By: Zhu Fangchen
Edited by: Neo Xiaoyun
On 26th October 2016, the Yale-NUS Science Society and I’dECO in collaboration with Singapore Eco Film Festival held a screening and panel discussion of This Changes Everything. The film powerfully documents the social, economic and environmental implications of climate change. The film also demonstrates how social movements are a viable way for local communities to unite over their grievances in situations of socioeconomic injustice, form activist networks that fight back and have their voices heard.
Following the screening, a group of students enjoyed a fruitful discussion with our panellists consisting of Ms Nor Lastrina Hamid (Singapore Youth for Climate Change and #LepakinSG), Ms Nur Khairiana (FiTree), and moderated by Prof. Marvin Montefrio (Yale-NUS College). Students and panellists discussed what meaningful activism entailed – globally and in Singapore. While the group felt that it was difficult for people living in a highly urbanised city like Singapore to have an inherent feeling of connectedness to nature, Khairiana shared that she felt encouraged by the widespread, ground-up interest in the Rail Corridor and Bukit Brown. She posited that Singaporeans may be undergoing a period of reflection and rediscovering of the links between our natural heritage, biodiversity and national history.
The panellists also discussed whether capitalism and environmental conservation are necessarily antithetical to one another. Lastrina felt that capitalism and environmental conservation may be compatible at the micro-level. Communities can be empowered to take ownership over local issues and independently deploy innovative technologies – which have previously been developed under the profit motive of capitalism. Local ownership ensures that societies are not beholden to the exploitations of corporations.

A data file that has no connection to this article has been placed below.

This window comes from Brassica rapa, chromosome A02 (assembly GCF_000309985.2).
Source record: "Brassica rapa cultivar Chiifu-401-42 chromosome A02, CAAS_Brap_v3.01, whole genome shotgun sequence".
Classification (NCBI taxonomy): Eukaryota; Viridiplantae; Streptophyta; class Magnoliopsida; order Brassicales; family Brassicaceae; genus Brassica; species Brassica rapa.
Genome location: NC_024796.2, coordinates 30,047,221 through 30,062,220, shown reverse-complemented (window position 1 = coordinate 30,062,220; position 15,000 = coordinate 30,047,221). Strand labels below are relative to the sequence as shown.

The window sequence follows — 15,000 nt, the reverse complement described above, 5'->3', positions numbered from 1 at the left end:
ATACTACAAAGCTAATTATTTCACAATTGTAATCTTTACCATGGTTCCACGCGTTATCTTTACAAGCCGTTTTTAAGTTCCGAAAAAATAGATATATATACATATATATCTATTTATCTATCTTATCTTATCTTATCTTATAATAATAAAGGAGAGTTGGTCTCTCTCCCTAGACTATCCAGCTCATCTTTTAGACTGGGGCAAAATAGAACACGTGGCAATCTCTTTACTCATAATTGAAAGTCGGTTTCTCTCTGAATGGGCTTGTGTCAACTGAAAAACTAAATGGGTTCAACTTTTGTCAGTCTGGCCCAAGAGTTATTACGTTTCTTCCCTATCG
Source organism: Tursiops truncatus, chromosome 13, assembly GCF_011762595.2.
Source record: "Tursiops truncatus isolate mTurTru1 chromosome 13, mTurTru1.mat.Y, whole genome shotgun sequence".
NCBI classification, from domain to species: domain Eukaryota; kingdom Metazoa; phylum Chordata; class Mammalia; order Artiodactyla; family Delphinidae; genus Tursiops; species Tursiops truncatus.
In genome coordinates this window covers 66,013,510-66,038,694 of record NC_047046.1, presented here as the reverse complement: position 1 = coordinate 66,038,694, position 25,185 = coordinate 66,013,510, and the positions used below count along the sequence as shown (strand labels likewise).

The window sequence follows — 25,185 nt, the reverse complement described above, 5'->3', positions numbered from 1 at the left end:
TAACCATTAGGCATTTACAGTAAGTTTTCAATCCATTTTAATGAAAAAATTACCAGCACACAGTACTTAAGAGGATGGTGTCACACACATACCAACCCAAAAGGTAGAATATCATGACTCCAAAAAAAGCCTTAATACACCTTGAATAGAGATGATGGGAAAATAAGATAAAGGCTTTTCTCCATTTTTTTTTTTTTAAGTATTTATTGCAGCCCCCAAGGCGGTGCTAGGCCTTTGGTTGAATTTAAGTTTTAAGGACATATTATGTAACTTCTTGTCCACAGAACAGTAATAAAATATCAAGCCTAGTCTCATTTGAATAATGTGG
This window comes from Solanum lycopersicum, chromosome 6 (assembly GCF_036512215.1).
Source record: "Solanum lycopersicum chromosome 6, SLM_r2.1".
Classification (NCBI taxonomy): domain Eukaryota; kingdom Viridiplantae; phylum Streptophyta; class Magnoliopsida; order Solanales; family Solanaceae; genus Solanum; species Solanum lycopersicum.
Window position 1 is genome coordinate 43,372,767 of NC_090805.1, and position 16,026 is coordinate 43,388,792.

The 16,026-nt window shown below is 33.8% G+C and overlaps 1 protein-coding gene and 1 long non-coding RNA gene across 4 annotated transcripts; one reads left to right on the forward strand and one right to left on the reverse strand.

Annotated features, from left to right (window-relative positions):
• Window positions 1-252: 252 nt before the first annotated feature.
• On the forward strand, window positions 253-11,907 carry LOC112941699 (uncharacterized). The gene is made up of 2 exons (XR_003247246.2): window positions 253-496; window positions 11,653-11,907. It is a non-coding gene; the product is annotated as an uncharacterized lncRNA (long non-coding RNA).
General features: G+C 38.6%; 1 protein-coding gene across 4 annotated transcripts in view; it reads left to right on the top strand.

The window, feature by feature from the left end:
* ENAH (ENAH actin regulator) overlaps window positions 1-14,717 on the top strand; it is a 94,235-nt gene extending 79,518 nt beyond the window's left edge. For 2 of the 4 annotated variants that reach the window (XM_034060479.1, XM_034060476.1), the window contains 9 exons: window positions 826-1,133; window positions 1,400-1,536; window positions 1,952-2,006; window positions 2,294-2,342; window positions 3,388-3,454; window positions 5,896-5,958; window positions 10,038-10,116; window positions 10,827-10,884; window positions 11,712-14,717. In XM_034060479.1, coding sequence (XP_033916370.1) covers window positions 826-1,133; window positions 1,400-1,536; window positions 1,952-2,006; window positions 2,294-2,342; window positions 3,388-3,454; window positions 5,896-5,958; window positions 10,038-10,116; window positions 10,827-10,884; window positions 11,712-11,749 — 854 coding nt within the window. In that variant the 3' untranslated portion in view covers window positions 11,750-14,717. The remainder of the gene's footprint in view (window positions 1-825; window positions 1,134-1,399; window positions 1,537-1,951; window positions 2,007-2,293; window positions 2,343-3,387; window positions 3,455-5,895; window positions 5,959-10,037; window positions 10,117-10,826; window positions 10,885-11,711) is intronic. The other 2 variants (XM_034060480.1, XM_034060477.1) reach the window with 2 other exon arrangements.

At the end of the session, Prof. Montefrio asked if the panellists could give the students advice on social movements to combat climate change. Both panellists agree that they should start in the community around them, and be daring to challenge the norms legally and creatively. Lastrina suggested that movements can aspire to get creative in their attempts to bring climate change to the forefront of public discourse. ART-ivism, or activism through artistic mediums, are refreshing and humourous means of delivering the message to a wider audience. She fondly recalls the daily proceedings of the Fossil of the Day award at the Paris Climate Change conference in 2015.
Climate change can be re-narrated as an opportunity for human societies to address longstanding contradictions within the capitalist system.
The event was successful and students left the film panel a little more aware of the issue of climate change. Despite the lack of clear directives of how social movements can counter capitalism and climate change, the film inspires gritty determination through the stories of small networks of people who have stood up against corporations and governments, in defence of ecological integrity and socioeconomic equity. Most importantly, This Changes Everything ended on a stirring note, as Naomi Klein shares how climate change can be re-narrated as an opportunity for human societies to address longstanding problems and contradictions inherent within the capitalist system.